With Tom Hanks, Jackie Gleason, Eva Marie Saint, Hector Elizondo, Barry Corbin, Bess Armstrong, Sela Ward
Directed by Gary Marshall

Reviewed by JB

Still waiting for 3D Television     At the time of its release, NOTHING IN COMMON was the young Tom Hanks' best film since 1984's SPLASH and Jackie Gleason's best film in over twenty years. It was also Gleason's final film (he died in 1987). Both are wonderful in this  uplifting, well-made comedy based on family, the kind of film that was a staple of the eighties.  Hanks is a young, immature ad man who learns that his mother has left his father and has to split his time between his newly independent mother, his cranky, closed off father and an important new account at his agency.  Along the way he attempts to rekindle an old flame from high school. 

     The story allows Hanks to display the kind of charm and good humor that made him an instant star in SPLASH and carry him through several more films until the breakthrough BIG.  But despite Hanks as the lead and a superb cast featuring three radiant actresses and several terrific character actors, the film belongs to Jackie Gleason. NOTHING IN COMMON bubbles along on the considerable talent of Hanks, but when Gleason shows up, it becomes an entirely different, and better, film.  As an aging salesman who has lost his touch, Gleason proves he would have made a great Willie Loman in Arthur Miller's Death of a Salesman.  It is perhaps his best performance since playing the Chaplinesque the deaf mute in GIGOT.  Gleason is riveting, having lost nothing of his underrated acting chops that surprised the world in the early '60s in THE HUSTLER and REQUIEM FOR A HEAVYWEIGHT.  He was also still a master of comedy, tossing off some funny lines in his patented Ralph Kramden growl ("She couldn't cook anyway.  You know the dog didn't die, he committed suicide.").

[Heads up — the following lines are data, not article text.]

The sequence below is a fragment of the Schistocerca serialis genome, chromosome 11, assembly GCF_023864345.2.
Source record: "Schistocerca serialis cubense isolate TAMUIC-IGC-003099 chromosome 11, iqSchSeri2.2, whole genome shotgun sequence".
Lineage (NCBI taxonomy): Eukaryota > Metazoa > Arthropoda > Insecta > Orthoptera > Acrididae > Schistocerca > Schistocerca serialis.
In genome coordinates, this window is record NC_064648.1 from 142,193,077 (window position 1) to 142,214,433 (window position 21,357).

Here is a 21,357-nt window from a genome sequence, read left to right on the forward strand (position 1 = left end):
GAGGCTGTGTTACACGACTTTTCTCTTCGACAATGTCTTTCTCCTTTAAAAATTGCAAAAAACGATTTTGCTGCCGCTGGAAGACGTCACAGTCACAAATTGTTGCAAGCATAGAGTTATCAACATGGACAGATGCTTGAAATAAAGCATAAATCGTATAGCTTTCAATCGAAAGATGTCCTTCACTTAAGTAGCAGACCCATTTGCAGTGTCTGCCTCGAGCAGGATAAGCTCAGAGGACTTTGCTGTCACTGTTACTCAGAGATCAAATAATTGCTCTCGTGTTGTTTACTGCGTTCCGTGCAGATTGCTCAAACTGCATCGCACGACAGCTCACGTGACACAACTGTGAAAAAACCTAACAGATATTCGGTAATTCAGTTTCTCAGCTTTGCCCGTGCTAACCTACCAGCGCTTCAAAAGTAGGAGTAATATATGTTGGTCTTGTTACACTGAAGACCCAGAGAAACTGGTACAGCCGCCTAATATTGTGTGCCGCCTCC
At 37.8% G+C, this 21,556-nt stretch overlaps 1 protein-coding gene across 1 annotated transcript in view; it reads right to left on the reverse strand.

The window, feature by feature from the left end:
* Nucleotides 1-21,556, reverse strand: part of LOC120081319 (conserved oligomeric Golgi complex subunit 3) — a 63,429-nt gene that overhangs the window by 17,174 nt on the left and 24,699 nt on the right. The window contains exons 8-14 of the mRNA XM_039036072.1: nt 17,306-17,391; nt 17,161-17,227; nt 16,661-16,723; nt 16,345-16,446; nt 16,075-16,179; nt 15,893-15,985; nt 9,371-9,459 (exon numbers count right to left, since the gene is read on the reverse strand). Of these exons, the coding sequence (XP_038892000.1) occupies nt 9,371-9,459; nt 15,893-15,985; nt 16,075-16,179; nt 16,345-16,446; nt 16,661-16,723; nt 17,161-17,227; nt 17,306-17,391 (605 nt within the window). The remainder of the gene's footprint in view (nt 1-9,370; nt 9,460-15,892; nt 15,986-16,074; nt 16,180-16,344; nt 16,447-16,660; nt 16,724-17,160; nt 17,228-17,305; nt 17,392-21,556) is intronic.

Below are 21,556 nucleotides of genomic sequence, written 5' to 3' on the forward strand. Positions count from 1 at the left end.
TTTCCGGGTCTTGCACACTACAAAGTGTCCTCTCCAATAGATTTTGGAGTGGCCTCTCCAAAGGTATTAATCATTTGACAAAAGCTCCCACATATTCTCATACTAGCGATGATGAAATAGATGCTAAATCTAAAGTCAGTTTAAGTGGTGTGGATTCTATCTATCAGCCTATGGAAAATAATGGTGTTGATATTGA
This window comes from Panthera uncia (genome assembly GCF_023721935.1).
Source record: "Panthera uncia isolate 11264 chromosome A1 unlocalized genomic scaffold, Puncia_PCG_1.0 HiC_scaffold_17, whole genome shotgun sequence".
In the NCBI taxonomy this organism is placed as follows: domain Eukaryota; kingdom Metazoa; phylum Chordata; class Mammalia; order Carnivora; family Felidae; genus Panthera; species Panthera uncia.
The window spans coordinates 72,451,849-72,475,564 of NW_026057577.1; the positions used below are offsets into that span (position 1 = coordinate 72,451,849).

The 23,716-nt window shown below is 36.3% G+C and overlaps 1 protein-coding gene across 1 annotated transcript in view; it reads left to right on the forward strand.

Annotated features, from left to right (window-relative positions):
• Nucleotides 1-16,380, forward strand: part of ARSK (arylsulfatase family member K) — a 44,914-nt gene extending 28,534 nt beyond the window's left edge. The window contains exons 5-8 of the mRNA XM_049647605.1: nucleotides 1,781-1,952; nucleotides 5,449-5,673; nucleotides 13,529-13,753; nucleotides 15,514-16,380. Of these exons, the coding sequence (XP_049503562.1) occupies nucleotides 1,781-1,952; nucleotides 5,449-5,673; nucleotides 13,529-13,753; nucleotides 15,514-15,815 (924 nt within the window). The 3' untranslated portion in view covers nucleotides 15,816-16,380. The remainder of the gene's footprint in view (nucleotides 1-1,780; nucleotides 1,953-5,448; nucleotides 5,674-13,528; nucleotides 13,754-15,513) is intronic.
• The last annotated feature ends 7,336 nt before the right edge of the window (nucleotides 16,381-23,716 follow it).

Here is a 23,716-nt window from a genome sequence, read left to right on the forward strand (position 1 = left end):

But the one-liners are just a defense for a scared old man with diabetes who has alienated everyone in his life and is now utterly alone.  Gleason's portrayal of Max Basner ranks with his greatest work as he creates a character that looks and feels like what Ralph Kramden might have been like had Alice left him for one tantrum too many.  Despite having "nothing in common" stylistically or physically, Gleason and Hanks make you truly believe they are father and son, a tribute to the acting abilities of both men.

    NOTHING IN COMMON is an average family-friendly 1980s comedy when Gleason is not around, and one of the best "dramadies" of the decade when he is.  It is also part of a "father-son" trend in the eighties that included later films like MEMORIES OF ME (Billy Crystal, Alan King) and DAD (Ted Danson, Jack Lemmon). 3½ - JB

Comedy     The Stuff You Gotta Watch


"Yeah, I thought it would be interesting for her to say goodbye to the cat because she's gonna be visiting her grandkids in Southern California."
"Or course, of course, I see, that's a good idea, that's a really good idea... Let's do a commercial about a sweet old grandma who abandons a cat in a freezing cold house in the dead of winter so she can go off and romp with the grandkids, that's a real good idea, Rog!  We can get coverage of the cat like, clawing his way trying to get out so he can lick snow and get some nourishment, this starving little scrawny cat!  Who's got other... any other animals that we can bring in that Grandma can torture before she leaves? Maybe throw a squirrel in the fireplace or something or something like that? We don't want to work in advertising any more, do we? No!"

Stuff You Gotta Watch
Copyright © 2010 John V. Brennan, John Larrabee